PLEASE OPPOSE REP. DELANEY’S INFRASTRUCTURE 2.0 ACT
February 7, 2017
I am writing on behalf of the 425 organizations that are part of the Americans for Tax Fairness coalition, urging you to oppose The Infrastructure 2.0 Act or successor bill, which may soon be introduced by Rep. John Delaney. The bill, as previously drafted (H.R. 625 from the 2015-16 Congress), has the worthy goals of funding sorely needed infrastructure investments while ending rampant corporate offshore tax dodging. Unfortunately, it fails to achieve either goal, underfunding infrastructure while exacerbating the problem of offshore corporate tax avoidance.
Among the bill’s flaws, it would:
- Collect a small fraction of the taxes currently owed on $2.5 trillion in profits corporations have stashed offshore, thereby shortchanging critical infrastructure investments.
- Repeat the failed “offshore tax holiday” of 2004 that resulted primarily in stock buybacks, with little new investment and steep job losses.
- Perpetuate a dual tax system in which multinational corporations can use offshore accounting maneuvers to shift profits offshore, mostly to tax havens, thereby paying much lower tax rates than domestic corporations and small businesses.
Currently, American corporations owe U.S. taxes on their worldwide profits. However, the “deferral” tax loophole allows payment of those taxes to be indefinitely delayed on profits booked offshore. Rep. Delaney’s legislation would execute a “deemed repatriation” on the $2.5 trillion in existing offshore corporate profits, requiring corporations to pay an effective 8.75% tax rate. That’s lower than the 10% rate President Trump proposed in his corporate tax plan.
This low rate would raise just $170 billion. That’s far less than the estimated $700 billion corporations owe under current law on their $2.5 trillion in offshore profits. Delaney would abandon over half a trillion dollars in revenue when America’s civil engineers say we need $3.6 trillion over the next few years to adequately restore our crumbling infrastructure.
This unwarranted tax giveaway will disproportionately benefit some of America’s biggest and most profitable corporations. Just four companies hold one quarter of all offshore corporate profits—Apple, Pfizer, Microsoft and General Electric. Fifty corporations hold three-quarters of the profits. The beneficiaries of this huge tax gift would be highly concentrated in two industries that have been very adept at offshoring their profits: high tech and pharmaceuticals, which hold half the untaxed offshore earnings.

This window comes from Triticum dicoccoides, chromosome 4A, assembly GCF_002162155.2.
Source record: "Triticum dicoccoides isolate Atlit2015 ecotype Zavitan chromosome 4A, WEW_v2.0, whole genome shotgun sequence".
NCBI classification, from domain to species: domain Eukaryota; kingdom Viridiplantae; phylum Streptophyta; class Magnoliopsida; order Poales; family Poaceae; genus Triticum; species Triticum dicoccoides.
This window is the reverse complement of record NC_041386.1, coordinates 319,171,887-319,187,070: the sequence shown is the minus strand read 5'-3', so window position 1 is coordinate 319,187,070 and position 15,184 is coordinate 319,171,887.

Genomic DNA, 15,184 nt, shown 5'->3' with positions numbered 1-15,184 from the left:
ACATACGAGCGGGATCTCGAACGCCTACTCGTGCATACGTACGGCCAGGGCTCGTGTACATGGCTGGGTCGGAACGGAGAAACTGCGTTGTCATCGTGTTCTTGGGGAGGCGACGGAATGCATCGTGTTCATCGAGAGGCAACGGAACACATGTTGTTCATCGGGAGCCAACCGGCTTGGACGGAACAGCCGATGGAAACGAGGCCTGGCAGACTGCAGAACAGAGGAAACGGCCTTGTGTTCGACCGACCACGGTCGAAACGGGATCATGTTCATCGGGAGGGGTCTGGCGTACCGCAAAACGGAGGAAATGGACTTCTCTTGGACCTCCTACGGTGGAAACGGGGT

In the 2004 repatriation tax holiday, Congress deeply cut the tax rate on existing offshore corporate profits to 5.25% to encourage corporations to bring the money home and stimulate the economy. Subsequent research summarized by the Congressional Research Service found that the experiment was a failure, with most U.S. corporations failing to increase their domestic investments. In fact, many of the corporations that brought home the most cash cut their workforce. Pfizer, for instance, brought home $37 billion, and then over the next few years laid off 10,000 workers. Instead of hiring and investing, 92% of the corporate profits brought back under the tax holiday went to shareholders through stock buybacks and dividends.
The Delaney bill sets a deadline for comprehensive international tax reform and, in the event of no reform, would impose a default plan setting tax rates on foreign earnings based on the headline rate in the country where it is earned. But the proposed rates are far lower than U.S. rates and would likely encourage firms to shift even more profits offshore than they do today.
A lot of U.S. corporate profits reported as “offshore” were earned here and then shifted offshore through accounting tricks like “transfer pricing” and “earnings stripping” purely to avoid U.S. taxes. A recent study estimates corporations use such profit shifting to dodge at least $100 billion in U.S. taxes every year. This bill does nothing to stop this expensive scandal.
Domestic-centered corporations and Main Street businesses cannot take advantage of the exotic offshore tax avoidance schemes indulged in by multinational firms and therefore would gain nothing from the Delaney bill. In fact, the extra federal and state taxes small businesses already pay to make up for the international tax dodging of their larger competitors—estimated recently at over $5,000 a year per business—would only grow.
There is a right way to reform the international corporate tax system. Congress should end deferral of taxes on profits booked offshore. Tax rates should be the same and taxes should be paid regularly regardless of where companies make their money—no more favoring multinationals over small businesses and domestic firms. Congress should close loopholes that allow multinationals to shift profits from their U.S. operations to offshore tax havens. And Congress should ensure multinationals play by the rules by requiring that they publicly report where they earn their profits and pay their taxes.
The Infrastructure 2.0 Act or successor bill takes us in the wrong direction. We urge you to oppose the measure and work to enact reforms that raise the revenue needed to repair America’s broken infrastructure while offering fair tax treatment to small businesses, domestic firms and multinationals alike.
Thank you for your consideration of this request to oppose The Infrastructure 2.0 Act.